while listening into the game against the Rangers… especially during the fourth inning.
Final score: 8-3, Red Sox.
What I loved best about this game was the fact that the Red Sox shows its brilliance not through the big named players but through its depth of experienced, its investment in the farm system, and, finally, its demonstration of a cohesive team.
The commentators kept saying how Nippert was “taking one for the team” and deliberately left hanging out to dry because the Gabbard had an unexpectedly short outing. I didn’t like this implication. The way I see it- if the commentators are right, then it’s poor coaching, leadership, management, and whatever other word you want to insert in there. It’s saying that the team and coach made the conscious decision to call the game a wash and designate Nippert as the scapegoat. That’s poor sportsmanship. That’s poor teamwork.
So I’m going to assume the commentators are dead wrong and doing a poor job of the primary role as a narrator. My next question is: why did Washington leave Nippert out that long? Yes, they lost their starter earlier. So what? Stuff like this happens all the time and they should have, in the process of building their roster, planned for this possibility. The only reasoning I can come up with is that they have exhausted all available relief pitchers in the earlier games of the series, leaving precious few in the right physical condition to carry on. Since I did not follow any of the other games live, I don’t know if it’s true or not.
Don’t get me wrong. I was cheering every step of the game for the Sox. I just, as a baseball fan, have to sympathize with that it going through the Rangers’ fans’ minds at the moment. It seems to me that they have the right to be frustrated.
|Case of Virginia wine for Dad||check|
|Bag of spices for Mum||check|
|XM radio in car for the drive||check|
|Munchies for the the drive||check|
|Full tank of gas||check|
I’m set, and ready for the drive home! The thing of it is… being able to watch the Sox games on tv is such a treat for me. I’m going to lose XM access once I move so I *might* subscribe to MLB.com but at this point I have yet to decide if it’s worth the time. Until then, going home is a treat not only because it’s home but also I get to follow the Sox. Trips like this offer me opportunities to see the team’s brilliance on screen… such as Buchholz’s no-hitter last summer.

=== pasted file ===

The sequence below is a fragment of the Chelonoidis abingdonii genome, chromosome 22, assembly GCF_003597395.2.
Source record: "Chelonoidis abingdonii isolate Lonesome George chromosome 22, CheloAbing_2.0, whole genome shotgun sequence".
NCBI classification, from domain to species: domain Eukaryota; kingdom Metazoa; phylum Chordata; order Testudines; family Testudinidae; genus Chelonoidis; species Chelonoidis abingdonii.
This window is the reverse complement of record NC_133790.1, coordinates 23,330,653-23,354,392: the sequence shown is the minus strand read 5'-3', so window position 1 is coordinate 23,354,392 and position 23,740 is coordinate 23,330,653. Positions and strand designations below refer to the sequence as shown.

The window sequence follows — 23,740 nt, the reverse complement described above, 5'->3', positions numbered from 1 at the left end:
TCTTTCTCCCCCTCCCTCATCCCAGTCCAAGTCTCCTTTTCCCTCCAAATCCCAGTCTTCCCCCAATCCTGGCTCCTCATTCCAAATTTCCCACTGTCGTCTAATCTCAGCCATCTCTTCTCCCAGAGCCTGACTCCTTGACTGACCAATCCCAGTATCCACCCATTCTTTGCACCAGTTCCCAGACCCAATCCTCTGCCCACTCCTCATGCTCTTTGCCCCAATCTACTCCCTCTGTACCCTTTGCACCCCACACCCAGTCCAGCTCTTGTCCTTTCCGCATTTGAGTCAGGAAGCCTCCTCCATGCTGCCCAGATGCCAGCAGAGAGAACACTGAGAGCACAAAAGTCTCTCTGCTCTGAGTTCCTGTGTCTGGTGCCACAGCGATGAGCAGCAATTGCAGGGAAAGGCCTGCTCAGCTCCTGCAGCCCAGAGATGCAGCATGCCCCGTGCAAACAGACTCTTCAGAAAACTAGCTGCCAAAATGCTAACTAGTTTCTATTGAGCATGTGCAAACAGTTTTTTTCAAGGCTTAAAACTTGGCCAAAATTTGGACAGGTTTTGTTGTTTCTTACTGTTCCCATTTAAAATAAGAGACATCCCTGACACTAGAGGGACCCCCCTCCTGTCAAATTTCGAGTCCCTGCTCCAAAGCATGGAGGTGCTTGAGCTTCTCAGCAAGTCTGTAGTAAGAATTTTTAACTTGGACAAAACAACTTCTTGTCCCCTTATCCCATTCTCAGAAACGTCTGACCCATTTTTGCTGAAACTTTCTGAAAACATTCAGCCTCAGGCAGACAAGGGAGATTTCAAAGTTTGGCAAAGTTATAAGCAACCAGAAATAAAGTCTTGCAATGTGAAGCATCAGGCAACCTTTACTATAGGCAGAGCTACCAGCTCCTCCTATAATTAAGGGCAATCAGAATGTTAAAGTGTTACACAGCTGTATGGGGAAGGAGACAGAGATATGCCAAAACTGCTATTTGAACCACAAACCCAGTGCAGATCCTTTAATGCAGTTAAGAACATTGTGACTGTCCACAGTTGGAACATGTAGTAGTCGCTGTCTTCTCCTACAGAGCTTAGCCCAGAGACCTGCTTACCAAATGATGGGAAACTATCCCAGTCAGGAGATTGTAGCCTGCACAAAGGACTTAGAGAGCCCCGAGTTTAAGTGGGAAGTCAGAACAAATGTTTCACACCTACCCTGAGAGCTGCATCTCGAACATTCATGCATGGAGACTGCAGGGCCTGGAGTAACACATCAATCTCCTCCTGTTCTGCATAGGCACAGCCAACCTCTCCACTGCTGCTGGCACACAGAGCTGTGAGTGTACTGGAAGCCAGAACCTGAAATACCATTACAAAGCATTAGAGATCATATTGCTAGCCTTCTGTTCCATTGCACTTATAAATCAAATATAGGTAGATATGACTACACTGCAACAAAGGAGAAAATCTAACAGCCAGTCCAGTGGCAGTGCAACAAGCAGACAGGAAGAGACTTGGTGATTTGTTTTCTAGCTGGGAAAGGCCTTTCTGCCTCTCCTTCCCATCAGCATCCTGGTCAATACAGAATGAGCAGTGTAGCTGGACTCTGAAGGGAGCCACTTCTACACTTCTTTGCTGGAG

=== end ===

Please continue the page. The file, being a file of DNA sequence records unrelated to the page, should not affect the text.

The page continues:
Oh yeah… it’ll be good to see you, too, Mum and Dad. 🙂
I had a fondness for the Nat’s new stadium although I have yet to set a foot on the grounds. As a rower on the Anacostia River, I rowed right past the site every day of it’s construction, barring bad weather preventing me the go on the water, all year last year. I saw the grounds start off as a really unattractive piece of dirt called real estate turned into a massive stadium. It wasn’t completely done when our crew season wrapped up for the winter but the majority of the structure was already up and I had grown accustomed to seeing the sun set behind its silhouette. I truly regret not bringing my camera and snapping shows of the progress of the building from the water.
The stadium brings many changes. The opportunity to revitalise a horrible part of town. The process of growth had started long before the team even came to town. The government buildings being constructed around the Navy Yard has brought more daytime foot traffic and dispersed some of the more shady elements of DC’s population.
The biggest headache for me is traffic. Other than an initial surprise and private grin when I saw small road signs with the Nationals’ “W” and an arrow pointing where to go show up on I-395, I will start spending more time griping about the traffic gridlock. DC has more traffic than its roads are designed to handle. Which is why a practice emergency evaculation a while back went so wrong so quickly. I had to fight traffic from work to the boathouse with RFK traffic since my practice time coincided with the weekday evening games. Now with the stadium directly on the way to the boathouse, I’m not even sure Metro is ready to handle the traffic either.